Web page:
Frank Drake’s Equation
There are several famous equations in science, particularly in physics. The language of these is, of course, mathematics. There’s Newton’s Second Law, which states that the vector sum of an external forces F on an object is equal to the mass m of that object multiplied by the acceleration vector a of the object (F = ma). There’s Einstein’s mass-energy equivalence given by the notoriously famous equation E = mc2.
Another famous equation is that of the astronomer Frank Drake, which describes “N”—The number of civilizations in our galaxy with which radio communication might be possible. In other words, the number of intelligent civilizations besides our own.
This formula was initially made as a discussion point for one of the first meetings about the search for extraterrestrial intelligence in the early 1960s. Previously, only a few of the terms involved in the equation were known, such as the number of stars in the galaxy. The others weren’t, such as the fraction of stars with planets in the habitable zone.
However, with time, more accurate values for the other terms emerged. The discovery of planets orbiting other stars gave astronomers a good idea of the fraction of stars with planets and the fraction with rocky planets in the habitable zone, and so we came to have a pretty good understanding of just how populated (or not) our galaxy likely is.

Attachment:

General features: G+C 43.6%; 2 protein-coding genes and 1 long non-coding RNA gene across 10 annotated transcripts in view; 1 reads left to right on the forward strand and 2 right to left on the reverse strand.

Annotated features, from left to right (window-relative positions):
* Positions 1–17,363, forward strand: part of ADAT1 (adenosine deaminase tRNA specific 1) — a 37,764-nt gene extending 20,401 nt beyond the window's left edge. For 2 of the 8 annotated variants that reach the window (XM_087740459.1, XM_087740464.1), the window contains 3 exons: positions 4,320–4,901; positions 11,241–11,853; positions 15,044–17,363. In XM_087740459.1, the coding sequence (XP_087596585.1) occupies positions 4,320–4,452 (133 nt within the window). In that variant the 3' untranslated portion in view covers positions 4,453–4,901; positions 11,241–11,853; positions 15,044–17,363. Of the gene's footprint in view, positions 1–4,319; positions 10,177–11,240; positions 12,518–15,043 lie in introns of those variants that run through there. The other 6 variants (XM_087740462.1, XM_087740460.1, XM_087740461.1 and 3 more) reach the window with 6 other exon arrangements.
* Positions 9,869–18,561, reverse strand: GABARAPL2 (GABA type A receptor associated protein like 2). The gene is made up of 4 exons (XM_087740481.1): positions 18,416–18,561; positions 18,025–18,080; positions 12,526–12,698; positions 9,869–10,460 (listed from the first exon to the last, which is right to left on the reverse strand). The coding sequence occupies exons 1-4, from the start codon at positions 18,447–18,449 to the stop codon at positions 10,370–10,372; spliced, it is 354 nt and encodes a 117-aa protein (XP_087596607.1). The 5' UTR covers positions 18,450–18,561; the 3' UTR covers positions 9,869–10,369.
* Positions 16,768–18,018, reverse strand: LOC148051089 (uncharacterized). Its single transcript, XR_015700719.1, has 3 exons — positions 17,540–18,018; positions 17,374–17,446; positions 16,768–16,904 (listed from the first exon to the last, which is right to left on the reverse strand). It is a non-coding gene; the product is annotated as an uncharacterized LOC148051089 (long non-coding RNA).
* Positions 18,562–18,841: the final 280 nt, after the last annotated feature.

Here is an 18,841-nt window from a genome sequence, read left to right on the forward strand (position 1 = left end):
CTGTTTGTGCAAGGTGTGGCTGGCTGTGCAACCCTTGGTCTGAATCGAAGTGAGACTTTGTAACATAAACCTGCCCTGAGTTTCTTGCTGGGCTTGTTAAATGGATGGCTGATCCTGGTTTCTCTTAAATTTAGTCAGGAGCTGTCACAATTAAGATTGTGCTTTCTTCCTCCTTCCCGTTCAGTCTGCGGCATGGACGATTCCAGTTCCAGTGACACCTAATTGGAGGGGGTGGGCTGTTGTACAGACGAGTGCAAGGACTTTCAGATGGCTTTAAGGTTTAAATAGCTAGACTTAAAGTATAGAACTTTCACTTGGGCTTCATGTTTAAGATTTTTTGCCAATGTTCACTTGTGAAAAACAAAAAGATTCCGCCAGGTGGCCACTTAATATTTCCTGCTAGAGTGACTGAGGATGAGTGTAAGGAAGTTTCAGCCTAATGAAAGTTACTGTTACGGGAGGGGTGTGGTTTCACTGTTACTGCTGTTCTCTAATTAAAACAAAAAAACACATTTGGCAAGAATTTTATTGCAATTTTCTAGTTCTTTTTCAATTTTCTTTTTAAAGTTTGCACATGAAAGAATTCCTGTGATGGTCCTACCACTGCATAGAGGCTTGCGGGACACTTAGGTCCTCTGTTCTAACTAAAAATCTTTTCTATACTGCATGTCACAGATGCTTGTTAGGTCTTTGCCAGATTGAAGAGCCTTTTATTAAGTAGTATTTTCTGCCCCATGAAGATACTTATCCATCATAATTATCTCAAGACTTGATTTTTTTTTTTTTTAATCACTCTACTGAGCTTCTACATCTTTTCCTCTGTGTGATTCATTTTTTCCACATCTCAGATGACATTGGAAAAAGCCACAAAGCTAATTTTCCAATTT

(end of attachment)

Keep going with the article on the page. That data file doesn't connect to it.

A New Take
With new information, researchers Adam Frank, at the University of Rochester in New York, and Woody Sullivan, at the University of Washington in Seattle, have a come up with a new take on Drake’s equation, which focuses on the number of civilizations that are currently in existence.
Their formula calculates how many civilizations there have ever been, simplifying the equation.
“The empirical determination of exoplanet statistics has radically changed the nature and quality of constraints astrobiologists now have at their disposal when considering the prevalence of life in the Universe,” they say.
Frank and Sullivan can modify the equation from being about the number of civilizations that exist now, to being about the probability of ours being the only one that has ever existed. They found that as long as the probability that a habitable zone planet develops a technological species is larger than about 10-24, then humanity is not the only time advanced technological intelligence has evolved.
In other words, if the probability of a technological species arising on a given planet in a habitable zone is greater than one in 60 billion, then another technical species has probably arisen at some point elsewhere in the Milky Way. Those are pretty good odds in favor of alien civilizations
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